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That has been my experience at Trinity. Like other predominantly black churches across the country, Trinity embodies the black community in its entirety – the doctor and the welfare mom, the model student and the former gang-banger. Like other black churches, Trinity’s services are full of raucous laughter and sometimes bawdy humor. They are full of dancing, clapping, screaming and shouting that may seem jarring to the untrained ear. The church contains in full the kindness and cruelty, the fierce intelligence and the shocking ignorance, the struggles and successes, the love and yes, the bitterness and bias that make up the black experience in America.
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And this helps explain, perhaps, my relationship with Reverend Wright. As imperfect as he may be, he has been like family to me. He strengthened my faith, officiated my wedding, and baptized my children. Not once in my conversations with him have I heard him talk about any ethnic group in derogatory terms, or treat whites with whom he interacted with anything but courtesy and respect. He contains within him the contradictions – the good and the bad – of the community that he has served diligently for so many years.
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I can no more disown him than I can disown the black community. I can no more disown him than I can my white grandmother – a woman who helped raise me, a woman who sacrificed again and again for me, a woman who loves me as much as she loves anything in this world, but a woman who once confessed her fear of black men who passed by her on the street, and who on more than one occasion has uttered racial or ethnic stereotypes that made me cringe.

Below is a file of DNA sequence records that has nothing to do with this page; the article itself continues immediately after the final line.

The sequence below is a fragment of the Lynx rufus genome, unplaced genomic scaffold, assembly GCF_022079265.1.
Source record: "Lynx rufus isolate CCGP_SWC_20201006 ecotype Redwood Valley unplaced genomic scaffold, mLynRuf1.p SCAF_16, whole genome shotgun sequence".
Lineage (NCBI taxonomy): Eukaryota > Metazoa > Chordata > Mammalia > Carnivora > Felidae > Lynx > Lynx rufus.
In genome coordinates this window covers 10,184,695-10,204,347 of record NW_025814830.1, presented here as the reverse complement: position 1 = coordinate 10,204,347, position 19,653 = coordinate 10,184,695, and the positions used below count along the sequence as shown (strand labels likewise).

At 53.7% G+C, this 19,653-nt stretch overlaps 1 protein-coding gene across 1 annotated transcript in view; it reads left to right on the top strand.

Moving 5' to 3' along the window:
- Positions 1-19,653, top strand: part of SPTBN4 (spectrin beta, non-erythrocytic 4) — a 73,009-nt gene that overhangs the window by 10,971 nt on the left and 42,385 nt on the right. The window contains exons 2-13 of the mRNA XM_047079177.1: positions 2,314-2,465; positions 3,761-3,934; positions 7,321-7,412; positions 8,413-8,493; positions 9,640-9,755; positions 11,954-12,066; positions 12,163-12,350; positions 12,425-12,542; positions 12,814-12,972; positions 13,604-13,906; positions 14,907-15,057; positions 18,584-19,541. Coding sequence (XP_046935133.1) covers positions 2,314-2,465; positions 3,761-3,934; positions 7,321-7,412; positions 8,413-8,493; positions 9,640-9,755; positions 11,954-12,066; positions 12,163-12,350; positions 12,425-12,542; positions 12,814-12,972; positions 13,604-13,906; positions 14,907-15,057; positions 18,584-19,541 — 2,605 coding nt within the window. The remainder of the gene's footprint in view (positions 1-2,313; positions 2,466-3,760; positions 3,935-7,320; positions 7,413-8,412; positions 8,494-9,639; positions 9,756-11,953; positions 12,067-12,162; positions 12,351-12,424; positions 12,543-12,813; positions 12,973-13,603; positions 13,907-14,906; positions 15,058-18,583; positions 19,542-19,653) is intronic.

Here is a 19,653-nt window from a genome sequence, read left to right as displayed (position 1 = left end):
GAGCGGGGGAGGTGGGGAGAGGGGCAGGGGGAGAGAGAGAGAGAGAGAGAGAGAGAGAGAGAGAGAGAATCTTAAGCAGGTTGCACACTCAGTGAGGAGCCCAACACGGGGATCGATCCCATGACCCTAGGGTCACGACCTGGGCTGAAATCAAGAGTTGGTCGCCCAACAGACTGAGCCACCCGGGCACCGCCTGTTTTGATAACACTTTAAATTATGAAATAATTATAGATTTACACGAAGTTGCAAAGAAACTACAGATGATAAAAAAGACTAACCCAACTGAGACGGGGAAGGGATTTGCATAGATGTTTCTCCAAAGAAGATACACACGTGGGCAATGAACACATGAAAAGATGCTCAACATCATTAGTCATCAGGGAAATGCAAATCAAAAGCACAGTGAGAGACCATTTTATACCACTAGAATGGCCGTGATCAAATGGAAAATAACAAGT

These people are a part of me. And they are a part of America, this country that I love.
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Some will see this as an attempt to justify or excuse comments that are simply inexcusable. I can assure you it is not. I suppose the politically safe thing would be to move on from this episode and just hope that it fades into the woodwork. We can dismiss Reverend Wright as a crank or a demagogue, just as some have dismissed Geraldine Ferraro, in the aftermath of her recent statements, as harboring some deep-seated racial bias.
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But race is an issue that I believe this nation cannot afford to ignore right now. We would be making the same mistake that Reverend Wright made in his offending sermons about America – to simplify and stereotype and amplify the negative to the point that it distorts reality.
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The fact is that the comments that have been made and the issues that have surfaced over the last few weeks reflect the complexities of race in this country that we’ve never really worked through – a part of our union that we have yet to perfect.
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And if we walk away now, if we simply retreat into our respective corners, we will never be able to come together and solve challenges like health care, or education, or the need to find good jobs for every American.
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Understanding this reality requires a reminder of how we arrived at this point.
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As William Faulkner once wrote, “The past isn’t dead and buried. In fact, it isn’t even past.” We do not need to recite here the history of racial injustice in this country. But we do need to remind ourselves that so many of the disparities that exist in the African-American community today can be directly traced to inequalities passed on from an earlier generation that suffered under the brutal legacy of slavery and Jim Crow.